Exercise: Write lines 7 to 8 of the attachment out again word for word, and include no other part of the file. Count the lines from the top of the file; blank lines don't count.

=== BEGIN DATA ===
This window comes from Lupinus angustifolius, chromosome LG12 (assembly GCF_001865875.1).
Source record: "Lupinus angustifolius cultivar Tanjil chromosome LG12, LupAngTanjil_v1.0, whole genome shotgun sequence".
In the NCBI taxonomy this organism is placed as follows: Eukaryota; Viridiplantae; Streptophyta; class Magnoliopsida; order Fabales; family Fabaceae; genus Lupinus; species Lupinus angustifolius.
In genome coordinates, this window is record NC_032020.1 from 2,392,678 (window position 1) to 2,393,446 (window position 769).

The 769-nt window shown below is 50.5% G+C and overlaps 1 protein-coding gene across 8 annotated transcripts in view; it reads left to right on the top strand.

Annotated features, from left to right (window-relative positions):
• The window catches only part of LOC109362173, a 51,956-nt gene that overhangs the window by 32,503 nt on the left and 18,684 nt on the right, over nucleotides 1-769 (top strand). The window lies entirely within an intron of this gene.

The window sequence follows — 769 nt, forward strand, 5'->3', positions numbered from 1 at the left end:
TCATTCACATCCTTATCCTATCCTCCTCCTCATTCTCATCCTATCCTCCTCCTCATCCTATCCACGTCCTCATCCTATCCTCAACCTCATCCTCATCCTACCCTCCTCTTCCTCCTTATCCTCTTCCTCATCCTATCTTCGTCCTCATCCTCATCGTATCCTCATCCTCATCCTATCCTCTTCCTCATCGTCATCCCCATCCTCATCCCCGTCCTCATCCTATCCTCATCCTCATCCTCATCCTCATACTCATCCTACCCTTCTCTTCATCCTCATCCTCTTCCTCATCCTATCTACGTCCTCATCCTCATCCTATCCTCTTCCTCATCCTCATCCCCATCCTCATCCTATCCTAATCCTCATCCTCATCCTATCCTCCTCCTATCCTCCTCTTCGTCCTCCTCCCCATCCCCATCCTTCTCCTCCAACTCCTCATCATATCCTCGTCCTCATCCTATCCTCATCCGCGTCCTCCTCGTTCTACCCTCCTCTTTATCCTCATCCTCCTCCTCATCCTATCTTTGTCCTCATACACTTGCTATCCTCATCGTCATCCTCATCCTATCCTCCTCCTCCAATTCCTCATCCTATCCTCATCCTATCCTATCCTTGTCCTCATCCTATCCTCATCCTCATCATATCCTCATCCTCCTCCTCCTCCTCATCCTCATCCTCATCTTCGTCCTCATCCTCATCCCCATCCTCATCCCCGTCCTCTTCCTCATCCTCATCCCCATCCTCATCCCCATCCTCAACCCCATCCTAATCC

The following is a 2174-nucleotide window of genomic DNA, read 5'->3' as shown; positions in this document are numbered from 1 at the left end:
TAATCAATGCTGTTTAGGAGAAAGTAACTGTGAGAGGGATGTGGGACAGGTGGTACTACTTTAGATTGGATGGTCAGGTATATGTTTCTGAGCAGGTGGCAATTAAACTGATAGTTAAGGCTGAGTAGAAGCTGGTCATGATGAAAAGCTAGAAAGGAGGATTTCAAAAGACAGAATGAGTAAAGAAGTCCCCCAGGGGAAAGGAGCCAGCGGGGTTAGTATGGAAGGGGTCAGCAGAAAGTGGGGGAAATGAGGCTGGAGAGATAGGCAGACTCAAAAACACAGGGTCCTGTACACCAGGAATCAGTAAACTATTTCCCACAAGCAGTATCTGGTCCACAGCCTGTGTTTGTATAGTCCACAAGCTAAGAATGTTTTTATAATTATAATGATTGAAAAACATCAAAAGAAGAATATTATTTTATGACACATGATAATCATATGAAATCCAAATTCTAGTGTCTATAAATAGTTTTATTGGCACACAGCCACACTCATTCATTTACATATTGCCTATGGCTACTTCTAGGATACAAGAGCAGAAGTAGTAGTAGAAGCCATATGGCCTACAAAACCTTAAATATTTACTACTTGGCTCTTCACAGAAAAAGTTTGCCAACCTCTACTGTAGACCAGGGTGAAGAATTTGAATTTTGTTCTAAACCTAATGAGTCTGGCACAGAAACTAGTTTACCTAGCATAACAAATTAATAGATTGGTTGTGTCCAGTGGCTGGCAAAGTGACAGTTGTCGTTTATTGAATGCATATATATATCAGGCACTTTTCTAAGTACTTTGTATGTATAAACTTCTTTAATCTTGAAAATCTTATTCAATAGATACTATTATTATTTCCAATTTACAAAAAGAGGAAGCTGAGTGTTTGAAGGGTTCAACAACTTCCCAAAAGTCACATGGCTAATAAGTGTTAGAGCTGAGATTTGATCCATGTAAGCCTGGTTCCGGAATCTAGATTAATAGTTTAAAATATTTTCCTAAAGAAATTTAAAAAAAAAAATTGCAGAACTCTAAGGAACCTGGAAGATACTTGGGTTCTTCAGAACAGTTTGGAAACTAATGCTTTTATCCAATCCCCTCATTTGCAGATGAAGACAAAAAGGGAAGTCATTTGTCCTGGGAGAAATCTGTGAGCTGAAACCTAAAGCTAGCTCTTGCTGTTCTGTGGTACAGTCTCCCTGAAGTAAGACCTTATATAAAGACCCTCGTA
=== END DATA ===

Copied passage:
• The window catches only part of LOC109362173, a 51,956-nt gene that overhangs the window by 32,503 nt on the left and 18,684 nt on the right, over nucleotides 1-769 (top strand). The window lies entirely within an intron of this gene.

The window sequence follows — 769 nt, forward strand, 5'->3', positions numbered from 1 at the left end: